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What Do You Drive? Patterns in US Car Dealerships

The first car I ever drove was my mother’s Toyota Highlander. My friends got their first taste of the road much the same, on their parents Hondas and Toyotas, or perhaps Jeeps or Mazdas. Although I didn’t notice it at the time, the majority of these cars were not American made. As it turns out, that was actually a pretty reasonable representation for New York-Northern New Jersey-Long Island MSA, where the ratio of popular American car dealerships is slightly lower than foreign ones (there are ~0.64 American car dealerships for each foreign dealership).

The map below uses Factual’s Global Places data to compare the number of dealerships for American and foreign brands in each MSA1.

Red circles indicate MSAs where the ratios of American to foreign brand dealerships are greater than the national average. The size of the circle indicates the magnitude of this ratio. Blue and white circles represent the inverse – MSAs where the foreign to American ratio is greater than the national average2. The national averages used here are ~1.18 American dealerships /foreign dealerships, or ~0.85 foreign dealerships/American dealerships (For reference, the average ratio of new vehicle sales from American manufacturers to sales from foreign ones between 2002-2012 was about 1.16)3.

I wasn’t shocked to see the dominance of American car brands in the Midwest, since it’s the home of the US car industry. However, I was surprised to see the relatively high concentration of foreign car dealerships in the South and West.

It turns out that most foreign brand assembly plants are located in the South – this could explain the high volume of foreign dealerships in that region4.

As for the West, one theory is that the high volume of foreign automaker dealerships is tied to fuel efficiency and emissions. Gas prices on the West Coast (in California in particular) tend to be higher than those in the East5, and in many cases emissions restrictions are more stringent. According to, 8 of the 11 most fuel efficient sedans of 2013 were imports6.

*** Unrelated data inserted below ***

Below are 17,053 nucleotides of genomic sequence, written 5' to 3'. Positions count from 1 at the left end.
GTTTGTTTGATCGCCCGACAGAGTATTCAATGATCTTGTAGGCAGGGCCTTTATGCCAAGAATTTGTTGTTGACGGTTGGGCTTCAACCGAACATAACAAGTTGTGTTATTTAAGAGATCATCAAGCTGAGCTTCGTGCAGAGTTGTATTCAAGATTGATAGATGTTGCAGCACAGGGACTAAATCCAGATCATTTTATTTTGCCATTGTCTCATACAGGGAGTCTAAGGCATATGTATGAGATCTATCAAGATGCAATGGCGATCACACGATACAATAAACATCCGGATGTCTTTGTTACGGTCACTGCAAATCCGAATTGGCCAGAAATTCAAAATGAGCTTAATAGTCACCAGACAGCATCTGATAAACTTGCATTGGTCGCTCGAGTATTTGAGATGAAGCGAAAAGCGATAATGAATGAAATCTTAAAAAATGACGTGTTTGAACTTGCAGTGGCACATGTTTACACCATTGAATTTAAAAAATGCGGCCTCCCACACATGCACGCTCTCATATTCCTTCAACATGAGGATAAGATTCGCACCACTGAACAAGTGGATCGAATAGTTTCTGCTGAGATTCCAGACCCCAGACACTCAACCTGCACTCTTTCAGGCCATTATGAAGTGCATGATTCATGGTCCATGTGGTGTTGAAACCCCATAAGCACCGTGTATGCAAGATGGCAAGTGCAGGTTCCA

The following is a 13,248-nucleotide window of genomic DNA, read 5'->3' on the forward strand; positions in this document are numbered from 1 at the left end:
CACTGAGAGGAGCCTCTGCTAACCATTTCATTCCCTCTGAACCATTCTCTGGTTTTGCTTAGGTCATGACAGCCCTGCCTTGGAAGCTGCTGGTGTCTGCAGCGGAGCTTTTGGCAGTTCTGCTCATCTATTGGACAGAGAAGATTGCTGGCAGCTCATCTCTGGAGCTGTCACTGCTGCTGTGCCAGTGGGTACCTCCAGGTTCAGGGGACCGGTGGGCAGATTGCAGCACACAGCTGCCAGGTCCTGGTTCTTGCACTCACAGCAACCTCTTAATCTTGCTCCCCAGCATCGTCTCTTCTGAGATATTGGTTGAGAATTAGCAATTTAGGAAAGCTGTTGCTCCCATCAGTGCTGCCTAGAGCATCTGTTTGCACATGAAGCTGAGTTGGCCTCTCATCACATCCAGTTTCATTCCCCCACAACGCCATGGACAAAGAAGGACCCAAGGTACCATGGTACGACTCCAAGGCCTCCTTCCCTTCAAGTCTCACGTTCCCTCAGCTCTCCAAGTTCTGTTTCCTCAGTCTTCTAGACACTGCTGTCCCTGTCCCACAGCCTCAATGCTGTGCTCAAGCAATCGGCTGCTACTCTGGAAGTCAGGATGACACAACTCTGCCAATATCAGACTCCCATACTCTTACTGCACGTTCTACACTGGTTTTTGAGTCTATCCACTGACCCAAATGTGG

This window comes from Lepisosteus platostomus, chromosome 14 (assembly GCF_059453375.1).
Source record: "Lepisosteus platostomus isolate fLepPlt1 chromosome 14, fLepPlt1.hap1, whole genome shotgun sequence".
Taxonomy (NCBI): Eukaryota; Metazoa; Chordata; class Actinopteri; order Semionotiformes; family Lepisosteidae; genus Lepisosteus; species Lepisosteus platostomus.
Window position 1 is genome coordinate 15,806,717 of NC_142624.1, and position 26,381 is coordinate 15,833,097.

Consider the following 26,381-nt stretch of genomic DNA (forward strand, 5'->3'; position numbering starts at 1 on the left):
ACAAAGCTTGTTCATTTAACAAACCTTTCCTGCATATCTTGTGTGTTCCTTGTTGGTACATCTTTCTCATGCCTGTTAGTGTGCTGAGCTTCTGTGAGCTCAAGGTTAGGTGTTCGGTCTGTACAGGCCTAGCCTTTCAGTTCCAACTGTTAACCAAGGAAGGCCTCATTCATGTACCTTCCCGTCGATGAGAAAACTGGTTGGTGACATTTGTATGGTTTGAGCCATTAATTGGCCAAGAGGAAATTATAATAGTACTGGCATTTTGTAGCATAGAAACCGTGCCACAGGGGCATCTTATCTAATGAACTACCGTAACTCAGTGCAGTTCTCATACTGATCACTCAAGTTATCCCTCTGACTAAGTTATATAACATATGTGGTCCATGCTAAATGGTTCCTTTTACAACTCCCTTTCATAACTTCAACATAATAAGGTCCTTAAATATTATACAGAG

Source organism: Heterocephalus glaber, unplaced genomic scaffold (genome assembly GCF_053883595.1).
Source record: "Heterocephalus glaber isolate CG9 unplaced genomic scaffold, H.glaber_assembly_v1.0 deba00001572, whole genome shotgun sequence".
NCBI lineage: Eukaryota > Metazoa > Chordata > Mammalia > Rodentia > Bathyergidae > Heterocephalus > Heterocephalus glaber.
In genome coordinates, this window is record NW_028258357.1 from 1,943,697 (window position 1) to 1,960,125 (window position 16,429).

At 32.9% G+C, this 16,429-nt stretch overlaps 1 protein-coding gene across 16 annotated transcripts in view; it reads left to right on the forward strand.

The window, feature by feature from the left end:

Looking at the data, does anything stand out to you?

– Julie Levine, Marketing Associate


1) The car brands used are based on top selling cars in the US of 2013. They include: Acura, Audi, Bentley, BMW, Buick, Cadillac, Chevrolet, Chrysler, Dodge, Fiat, Ford, GMC, Honda, Hyundai, Infiniti, Jaguar, Jeep, Kia, Land Rover, Lexus, Lincoln, Maserati, Mazda, Mercedes-Benz, Mini, Mitsubishi, Nissan, Porsche, Ram, Scion, Subaru, Suzuki, Toyota, Volkswagen, Volvo.

2) Some considerations for this analysis:

  • Inverse scales are used to prevent MSAs with a higher number of foreign dealerships from appearing as very small dots.
  • Not all car dealerships are considered, only those for “top selling brands.” This undercounts the total number of dealerships (both American and foreign) in each MSA. That said, it accounts for the vast majority of dealerships and is sufficient for this exercise, as we are looking primarily at ratios not absolute counts.
  • The list of dealerships for each brand was generated by querying for Factual records with Category 4, “Automotive > Car Dealers and Leasing” and the business name containing of one of the “top brands.” This likely underestimated the actual number of dealerships for each brand.